AM Basics & Station Setup
Theory of Operation
Output Circuit Values & MOSFET ratings
Gate Drive & Drivers
High Power & Harmonic Reduction
Testing & Tuning Procedures
Modulators & Power Supplies
Simple 400 Watt
RF Amp for
VFO for 160 & 80 meters
Pulse Width Modulator and power supply
24 MOSFET RF Amplifier - Step by Step
Analog Modulator (Class H) and power supply
Overall Schematic of a complete modulator/power supply for a 24 MOSFET transmitter
Class E Kits
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Construction Tips and Overview
Note: Important Safety Notice! Please read it :-)
Special tools you will probably need
Building a class E transmitter is not particularly difficult, however there
are some tools, both electronic and otherwise, that you will need to have.
It will be difficult, although not impossible, to build a class E transmitter
without an oscilloscope. You need to have access to a good 50 mHz or better oscilloscope!
You will need a decent 'scope to really ensure that your
transmitter is working correctly, and for testing various parts of the transmitter
as construction proceeds.
Class E transmitters generally contain heavy conductive buses, usually made of copper. These
are very hard to solder without a lot of heat. You will need to have
a very heavy duty soldering gun.
I tend to recommend the Weller D650 industrial soldering gun. It's heavy duty,
and produces enough heat to solder any drain, gate or source bus I've created so far.
Drills, taps and dies. You will need a drill with an assortment of bits.
A tap and die set is really nice. Tapping holes into heat sinks for mounting
of MOSFETs and transistors is a little time consuming, but it sure makes things
easier in the long run with respect to mounting devices.
A Variac (variable autotransformer) is strongly recommended for bringing
things for the first time, and for making adjustments while testing. It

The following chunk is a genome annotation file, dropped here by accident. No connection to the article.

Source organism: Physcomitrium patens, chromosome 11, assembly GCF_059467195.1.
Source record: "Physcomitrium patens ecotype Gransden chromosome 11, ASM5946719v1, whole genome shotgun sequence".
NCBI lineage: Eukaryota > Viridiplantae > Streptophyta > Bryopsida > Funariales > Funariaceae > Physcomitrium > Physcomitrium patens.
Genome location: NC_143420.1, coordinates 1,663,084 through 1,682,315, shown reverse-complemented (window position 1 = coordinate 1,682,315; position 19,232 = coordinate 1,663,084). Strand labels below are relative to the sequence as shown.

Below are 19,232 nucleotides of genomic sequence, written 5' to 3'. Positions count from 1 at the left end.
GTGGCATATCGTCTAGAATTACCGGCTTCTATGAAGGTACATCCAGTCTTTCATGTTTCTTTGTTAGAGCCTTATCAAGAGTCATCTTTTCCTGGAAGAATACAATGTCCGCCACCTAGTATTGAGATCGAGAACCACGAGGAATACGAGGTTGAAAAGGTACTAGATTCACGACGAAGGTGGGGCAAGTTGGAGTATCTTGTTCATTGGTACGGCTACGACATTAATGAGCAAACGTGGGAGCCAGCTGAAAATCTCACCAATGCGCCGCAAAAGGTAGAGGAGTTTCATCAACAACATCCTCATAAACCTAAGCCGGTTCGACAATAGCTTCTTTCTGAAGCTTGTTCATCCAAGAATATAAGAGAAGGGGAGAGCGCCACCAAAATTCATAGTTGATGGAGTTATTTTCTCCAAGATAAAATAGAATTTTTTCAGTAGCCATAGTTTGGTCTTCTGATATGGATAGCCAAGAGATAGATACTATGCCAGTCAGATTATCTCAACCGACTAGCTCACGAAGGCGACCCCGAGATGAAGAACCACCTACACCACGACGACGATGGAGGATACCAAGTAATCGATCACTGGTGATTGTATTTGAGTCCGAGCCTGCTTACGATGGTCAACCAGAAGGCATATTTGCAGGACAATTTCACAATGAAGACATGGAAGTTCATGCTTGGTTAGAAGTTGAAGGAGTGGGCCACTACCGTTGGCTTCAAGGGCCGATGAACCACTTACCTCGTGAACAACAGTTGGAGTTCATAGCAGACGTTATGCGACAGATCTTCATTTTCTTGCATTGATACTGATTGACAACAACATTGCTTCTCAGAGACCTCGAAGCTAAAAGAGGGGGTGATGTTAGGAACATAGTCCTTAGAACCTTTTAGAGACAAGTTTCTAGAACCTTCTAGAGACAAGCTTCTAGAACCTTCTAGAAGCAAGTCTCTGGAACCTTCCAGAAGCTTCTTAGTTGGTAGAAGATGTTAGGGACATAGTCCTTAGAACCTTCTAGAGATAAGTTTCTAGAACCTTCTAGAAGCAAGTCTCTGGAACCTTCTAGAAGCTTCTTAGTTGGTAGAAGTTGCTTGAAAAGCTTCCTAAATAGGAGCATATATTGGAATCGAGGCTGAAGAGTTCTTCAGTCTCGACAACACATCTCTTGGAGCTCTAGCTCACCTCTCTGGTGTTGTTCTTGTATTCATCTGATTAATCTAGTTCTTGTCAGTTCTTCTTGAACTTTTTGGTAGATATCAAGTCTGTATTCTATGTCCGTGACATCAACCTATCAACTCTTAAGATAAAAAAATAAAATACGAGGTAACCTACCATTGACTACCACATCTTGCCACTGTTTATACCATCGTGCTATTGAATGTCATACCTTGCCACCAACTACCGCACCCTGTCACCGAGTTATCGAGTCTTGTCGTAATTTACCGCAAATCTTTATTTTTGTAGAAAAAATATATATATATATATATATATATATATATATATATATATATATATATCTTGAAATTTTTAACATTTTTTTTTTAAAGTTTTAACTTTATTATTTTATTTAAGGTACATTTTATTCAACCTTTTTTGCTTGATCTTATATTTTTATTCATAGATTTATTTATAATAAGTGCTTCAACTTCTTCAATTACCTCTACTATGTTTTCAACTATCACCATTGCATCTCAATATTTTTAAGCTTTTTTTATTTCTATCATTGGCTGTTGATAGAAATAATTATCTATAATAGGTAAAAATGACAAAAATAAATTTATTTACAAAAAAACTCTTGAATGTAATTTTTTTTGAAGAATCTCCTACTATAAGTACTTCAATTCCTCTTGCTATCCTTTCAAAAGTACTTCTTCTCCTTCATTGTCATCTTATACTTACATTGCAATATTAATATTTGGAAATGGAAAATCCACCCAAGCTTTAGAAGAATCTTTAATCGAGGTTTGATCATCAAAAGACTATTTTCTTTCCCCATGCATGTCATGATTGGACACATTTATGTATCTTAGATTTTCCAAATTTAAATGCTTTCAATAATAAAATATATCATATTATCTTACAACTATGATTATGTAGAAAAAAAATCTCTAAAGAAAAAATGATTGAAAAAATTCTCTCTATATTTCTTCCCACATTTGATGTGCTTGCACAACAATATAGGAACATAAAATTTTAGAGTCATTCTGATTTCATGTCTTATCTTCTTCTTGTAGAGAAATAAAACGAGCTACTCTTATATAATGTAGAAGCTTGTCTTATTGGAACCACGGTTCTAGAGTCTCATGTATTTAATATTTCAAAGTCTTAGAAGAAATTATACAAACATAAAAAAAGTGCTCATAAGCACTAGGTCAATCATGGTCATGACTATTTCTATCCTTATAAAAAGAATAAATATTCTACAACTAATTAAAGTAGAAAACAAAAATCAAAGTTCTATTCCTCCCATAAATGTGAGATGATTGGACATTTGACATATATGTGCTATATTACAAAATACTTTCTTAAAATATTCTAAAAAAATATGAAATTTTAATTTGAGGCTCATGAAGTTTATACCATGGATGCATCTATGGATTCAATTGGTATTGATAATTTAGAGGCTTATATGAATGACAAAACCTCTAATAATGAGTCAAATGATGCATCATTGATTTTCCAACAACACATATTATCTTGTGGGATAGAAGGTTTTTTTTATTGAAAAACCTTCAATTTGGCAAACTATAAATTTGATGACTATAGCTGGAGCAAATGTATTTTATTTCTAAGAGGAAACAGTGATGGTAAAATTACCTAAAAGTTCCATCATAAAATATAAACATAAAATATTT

can save many many hours of time.
Of course, you will need the normal assortment of tools (screwdrivers, wrenches,
pliars, etc), and at least one, if more, volt-ohm-milliampmeter(s).
Special Parts - Coils, Capacitors and Others
Class E transmitters, like most high power RF amplifiers, require some
large RF components. The RF tank coil should be made out of very heavy
wire. For transmitters up to 400 watts or so, coils for 40 meters should
be made from #4 bare copper or copper tubing. On 75 meters,
#4 bare copper works very well, and is readily available from
handyman supply stores. On 160 meters, the coil can be safely wound from
#8 bare copper. Connections to the coils can be made using large split bolts
or other solderless connectors.
The series tuning capacitor (used in the tank of most of the class E transmitters
shown here) must be a high voltage, high current, air variable or vacuum
variable capacitor. These capacitors are available from a number of sources.
Multi band operation
The subject of operating class E amplifiers on multiple bands had been the
subject of considerable attention over the years. Several amateurs have built
class E RF amplifiers spanning more than one band. Others have constructed
seperate RF amplifiers for each band, and switched between them, using a
single modulator and power supply for everything. Both have their advantages.
Bandswitching a single RF amplifier
Switching a single class E amplifier between bands will usually result in a
smaller overall transmitter than that obtained by switching between multiple
RF amplifiers, and
components such as the tuning capacitor need only be purchased once. The
trade off is more difficult construction and design. It is highly recommended,